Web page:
Johannes Kepler was born in the midst of an exciting and confusing time for Europe. The continent was entering the Renaissance, a reawakening of thought across the continent. By the time of Kepler's birth, the Renaissance had reinvigorated European culture, politics, philosophy, religion, literature, and science. The authority of the Catholic Church was challenged for the first time in centuries by the reformer Martin Luther, who pointed out the wrongs that he felt the Church had committed. Luther's rebellion spurred the Protestant Reformation, in which Luther and his followers freed themselves from the authority of the Church, creating a new sect of Christianity. Kepler, a Protestant, often found himself caught in the midst of the resulting tension between Catholicism and Protestantism. Catholics frequently persecuted him. A similar challenge of scientific authority was also in progress, a radical shift in thought that later became known as the Scientific Revolution. Scientists in all fields were beginning to question the wisdom of the ancient philosophers who had molded their disciplines. They gradually began rely on objective facts and observation and to turn away from the mysticism, religion, and unfounded theorizing that had previously dominated the field. This drastic change in scientific practices and beliefs was most apparent in the field of astronomy. Physics and astronomy had been dominated by the work of Aristotle, a philosopher from the time of ancient Greece, and Ptolemy, an astronomer from the second century A.D. Astronomy was rooted in both philosophy and theology, and it was difficult for scientists to separate their work from that of the mystics or the clergy. Through the work of the four fathers of the astronomical revolution, Copernicus, Kepler, Galileo, and Newton, both the practice of astronomy and man's view of the universe were transformed. Astronomers rejected the Ptolemaic view of the universe that had held court for centuries. They supplanted Ptolemy's earth-centered universe with a new sun-centered system. These modern thinkers, far ahead of their time, persevered against the mockery, apathy, and anger of their peers. And eventually, through Newton's synthesis of math, physics, and astronomy, they triumphed. The work of these astronomers shook the world. They denied everything that humans had held certain for centuries. The excitement and confusion that these astronomers left in their wake in is reflected in John Donne's seventeenth century poem "An Anatomy of the World – The First Anniversarie." As he wrote, "And new Philosophy calls all in doubt. 'Tis all in pieces, all coherence gone. "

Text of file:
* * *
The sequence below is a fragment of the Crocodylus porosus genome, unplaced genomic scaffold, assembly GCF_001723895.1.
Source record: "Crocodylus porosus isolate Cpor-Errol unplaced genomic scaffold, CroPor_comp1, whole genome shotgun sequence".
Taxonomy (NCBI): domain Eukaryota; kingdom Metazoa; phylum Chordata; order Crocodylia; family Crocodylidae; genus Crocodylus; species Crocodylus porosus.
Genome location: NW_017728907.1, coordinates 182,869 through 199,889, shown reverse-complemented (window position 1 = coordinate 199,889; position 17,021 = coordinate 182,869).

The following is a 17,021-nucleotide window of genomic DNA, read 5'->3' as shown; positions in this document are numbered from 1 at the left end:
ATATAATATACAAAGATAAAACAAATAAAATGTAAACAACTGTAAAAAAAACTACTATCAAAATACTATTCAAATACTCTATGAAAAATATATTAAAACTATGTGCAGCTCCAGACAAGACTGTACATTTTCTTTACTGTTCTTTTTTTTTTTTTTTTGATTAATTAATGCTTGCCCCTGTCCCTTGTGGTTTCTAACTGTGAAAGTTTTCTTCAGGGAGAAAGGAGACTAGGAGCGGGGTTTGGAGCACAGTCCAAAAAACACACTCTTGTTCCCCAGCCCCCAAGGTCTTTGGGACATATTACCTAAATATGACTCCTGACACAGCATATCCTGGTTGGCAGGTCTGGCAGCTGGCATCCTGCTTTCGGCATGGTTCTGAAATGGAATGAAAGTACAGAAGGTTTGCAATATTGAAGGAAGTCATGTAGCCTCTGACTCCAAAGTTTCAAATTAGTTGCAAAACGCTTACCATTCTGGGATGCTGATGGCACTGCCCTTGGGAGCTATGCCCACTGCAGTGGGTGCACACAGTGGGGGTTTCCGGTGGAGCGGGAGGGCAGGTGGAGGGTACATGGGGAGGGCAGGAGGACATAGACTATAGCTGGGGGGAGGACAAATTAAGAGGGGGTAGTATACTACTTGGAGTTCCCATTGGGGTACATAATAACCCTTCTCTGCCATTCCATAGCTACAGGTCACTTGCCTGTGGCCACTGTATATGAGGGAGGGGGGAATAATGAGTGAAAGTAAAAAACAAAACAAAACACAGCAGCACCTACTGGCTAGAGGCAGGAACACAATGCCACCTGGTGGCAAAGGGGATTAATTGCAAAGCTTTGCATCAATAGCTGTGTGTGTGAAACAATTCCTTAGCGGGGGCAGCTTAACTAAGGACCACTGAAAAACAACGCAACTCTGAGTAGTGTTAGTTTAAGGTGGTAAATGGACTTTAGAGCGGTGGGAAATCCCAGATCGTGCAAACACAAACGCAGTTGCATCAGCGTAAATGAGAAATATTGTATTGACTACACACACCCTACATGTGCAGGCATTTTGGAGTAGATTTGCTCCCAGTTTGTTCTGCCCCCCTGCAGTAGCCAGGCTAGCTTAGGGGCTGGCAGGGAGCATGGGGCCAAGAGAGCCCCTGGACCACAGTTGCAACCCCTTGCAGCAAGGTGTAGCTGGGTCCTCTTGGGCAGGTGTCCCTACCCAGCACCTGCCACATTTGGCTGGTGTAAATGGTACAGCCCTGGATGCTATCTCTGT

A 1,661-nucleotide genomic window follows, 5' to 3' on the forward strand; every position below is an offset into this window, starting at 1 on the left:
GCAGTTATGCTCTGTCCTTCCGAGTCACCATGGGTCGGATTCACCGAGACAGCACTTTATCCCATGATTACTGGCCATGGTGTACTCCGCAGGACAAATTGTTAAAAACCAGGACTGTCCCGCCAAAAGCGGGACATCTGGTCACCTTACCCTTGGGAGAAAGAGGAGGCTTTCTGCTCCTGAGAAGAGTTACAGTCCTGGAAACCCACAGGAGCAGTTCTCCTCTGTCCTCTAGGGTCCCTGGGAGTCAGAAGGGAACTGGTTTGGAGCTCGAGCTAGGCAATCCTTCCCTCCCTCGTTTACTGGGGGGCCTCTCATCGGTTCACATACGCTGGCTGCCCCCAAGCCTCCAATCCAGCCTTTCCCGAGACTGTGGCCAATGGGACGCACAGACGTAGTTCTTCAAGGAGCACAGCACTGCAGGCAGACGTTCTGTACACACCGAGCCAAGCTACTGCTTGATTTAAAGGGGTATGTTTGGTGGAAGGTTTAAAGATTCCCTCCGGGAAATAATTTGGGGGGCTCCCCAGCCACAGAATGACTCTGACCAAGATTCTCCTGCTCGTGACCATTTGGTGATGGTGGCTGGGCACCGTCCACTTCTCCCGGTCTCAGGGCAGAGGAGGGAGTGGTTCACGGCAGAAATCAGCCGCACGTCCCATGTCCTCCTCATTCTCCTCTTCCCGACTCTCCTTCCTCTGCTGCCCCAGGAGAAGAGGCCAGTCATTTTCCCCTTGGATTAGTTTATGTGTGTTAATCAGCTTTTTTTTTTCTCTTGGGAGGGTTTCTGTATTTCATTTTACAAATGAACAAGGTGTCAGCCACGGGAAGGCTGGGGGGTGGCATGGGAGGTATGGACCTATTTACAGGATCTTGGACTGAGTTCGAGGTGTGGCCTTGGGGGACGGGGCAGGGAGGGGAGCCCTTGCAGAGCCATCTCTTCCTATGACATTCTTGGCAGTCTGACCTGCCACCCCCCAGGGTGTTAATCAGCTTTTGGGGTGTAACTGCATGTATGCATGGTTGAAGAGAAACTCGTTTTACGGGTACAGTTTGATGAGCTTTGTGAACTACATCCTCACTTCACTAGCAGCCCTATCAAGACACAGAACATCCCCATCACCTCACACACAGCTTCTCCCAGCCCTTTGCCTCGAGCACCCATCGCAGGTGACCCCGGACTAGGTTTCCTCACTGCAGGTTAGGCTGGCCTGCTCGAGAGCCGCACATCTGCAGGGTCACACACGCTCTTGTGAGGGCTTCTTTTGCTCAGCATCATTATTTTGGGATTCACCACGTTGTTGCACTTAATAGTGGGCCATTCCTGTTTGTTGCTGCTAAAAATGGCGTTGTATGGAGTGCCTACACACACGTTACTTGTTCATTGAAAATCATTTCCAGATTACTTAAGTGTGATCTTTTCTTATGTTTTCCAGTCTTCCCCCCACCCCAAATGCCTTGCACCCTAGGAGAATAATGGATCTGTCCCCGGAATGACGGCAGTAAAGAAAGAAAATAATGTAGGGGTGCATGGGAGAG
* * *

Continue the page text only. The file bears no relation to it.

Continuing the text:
Johannes Kepler was born in Germany in 1571, in the middle of the Scientific Revolution. The weak and sickly child was abandoned by his father Heinrich in early childhood. Because his family moved around so much, it took Kepler twice as long as usual to get through elementary school. He eventually graduated, moving on to a theological seminary and then to the University of Tuebingen. At the university, Kepler decided to pursue a graduate degree in theology, but he was soon distracted from that goal. A Protestant school in the Austrian town of Gratz offered him a job as a professor of math and astronomy. Although Kepler believed he had no special skills in those subjects, he took the job. Once there, he turned his attention toward deciphering the mysteries of the universe. Kepler was convinced that God had created a universe with some discernable pattern or structure, and he devoted himself to figuring out what it might be. In 1595 Kepler decided that the planets were spaced as they were because the planetary orbits were arranged around geometric figures: the perfect solids. Perfect solids are three-dimensional figures whose sides are all identical, and Kepler was convinced that God had used these forms to build the universe. He elaborated on this...
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